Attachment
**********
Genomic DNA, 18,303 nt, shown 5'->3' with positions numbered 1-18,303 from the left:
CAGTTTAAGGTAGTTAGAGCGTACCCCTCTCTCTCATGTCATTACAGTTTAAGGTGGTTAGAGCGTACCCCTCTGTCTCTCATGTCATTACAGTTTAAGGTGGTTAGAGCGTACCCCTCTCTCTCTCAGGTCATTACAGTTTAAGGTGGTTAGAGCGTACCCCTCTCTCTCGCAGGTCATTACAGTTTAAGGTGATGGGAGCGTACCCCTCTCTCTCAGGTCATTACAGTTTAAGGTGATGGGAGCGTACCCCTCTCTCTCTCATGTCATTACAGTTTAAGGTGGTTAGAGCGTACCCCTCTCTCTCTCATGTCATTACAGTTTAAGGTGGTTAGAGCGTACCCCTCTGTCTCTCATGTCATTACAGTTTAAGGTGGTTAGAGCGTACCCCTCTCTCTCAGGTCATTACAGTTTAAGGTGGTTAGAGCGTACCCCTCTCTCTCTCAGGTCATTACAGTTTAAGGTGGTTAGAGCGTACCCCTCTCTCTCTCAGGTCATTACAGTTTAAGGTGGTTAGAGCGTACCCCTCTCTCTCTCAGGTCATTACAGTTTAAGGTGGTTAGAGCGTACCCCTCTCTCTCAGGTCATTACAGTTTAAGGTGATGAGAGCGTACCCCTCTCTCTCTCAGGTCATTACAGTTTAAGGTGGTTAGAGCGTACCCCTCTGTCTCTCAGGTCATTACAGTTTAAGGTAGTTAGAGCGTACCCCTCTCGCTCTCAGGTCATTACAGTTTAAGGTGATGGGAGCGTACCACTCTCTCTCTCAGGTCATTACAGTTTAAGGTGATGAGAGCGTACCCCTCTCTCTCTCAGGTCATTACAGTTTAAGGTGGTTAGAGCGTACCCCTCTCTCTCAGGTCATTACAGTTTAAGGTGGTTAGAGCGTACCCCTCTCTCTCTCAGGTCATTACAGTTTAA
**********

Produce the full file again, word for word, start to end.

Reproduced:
Genomic DNA, 18,303 nt, shown 5'->3' with positions numbered 1-18,303 from the left:
CAGTTTAAGGTAGTTAGAGCGTACCCCTCTCTCTCATGTCATTACAGTTTAAGGTGGTTAGAGCGTACCCCTCTGTCTCTCATGTCATTACAGTTTAAGGTGGTTAGAGCGTACCCCTCTCTCTCTCAGGTCATTACAGTTTAAGGTGGTTAGAGCGTACCCCTCTCTCTCGCAGGTCATTACAGTTTAAGGTGATGGGAGCGTACCCCTCTCTCTCAGGTCATTACAGTTTAAGGTGATGGGAGCGTACCCCTCTCTCTCTCATGTCATTACAGTTTAAGGTGGTTAGAGCGTACCCCTCTCTCTCTCATGTCATTACAGTTTAAGGTGGTTAGAGCGTACCCCTCTGTCTCTCATGTCATTACAGTTTAAGGTGGTTAGAGCGTACCCCTCTCTCTCAGGTCATTACAGTTTAAGGTGGTTAGAGCGTACCCCTCTCTCTCTCAGGTCATTACAGTTTAAGGTGGTTAGAGCGTACCCCTCTCTCTCTCAGGTCATTACAGTTTAAGGTGGTTAGAGCGTACCCCTCTCTCTCTCAGGTCATTACAGTTTAAGGTGGTTAGAGCGTACCCCTCTCTCTCAGGTCATTACAGTTTAAGGTGATGAGAGCGTACCCCTCTCTCTCTCAGGTCATTACAGTTTAAGGTGGTTAGAGCGTACCCCTCTGTCTCTCAGGTCATTACAGTTTAAGGTAGTTAGAGCGTACCCCTCTCGCTCTCAGGTCATTACAGTTTAAGGTGATGGGAGCGTACCACTCTCTCTCTCAGGTCATTACAGTTTAAGGTGATGAGAGCGTACCCCTCTCTCTCTCAGGTCATTACAGTTTAAGGTGGTTAGAGCGTACCCCTCTCTCTCAGGTCATTACAGTTTAAGGTGGTTAGAGCGTACCCCTCTCTCTCTCAGGTCATTACAGTTTAA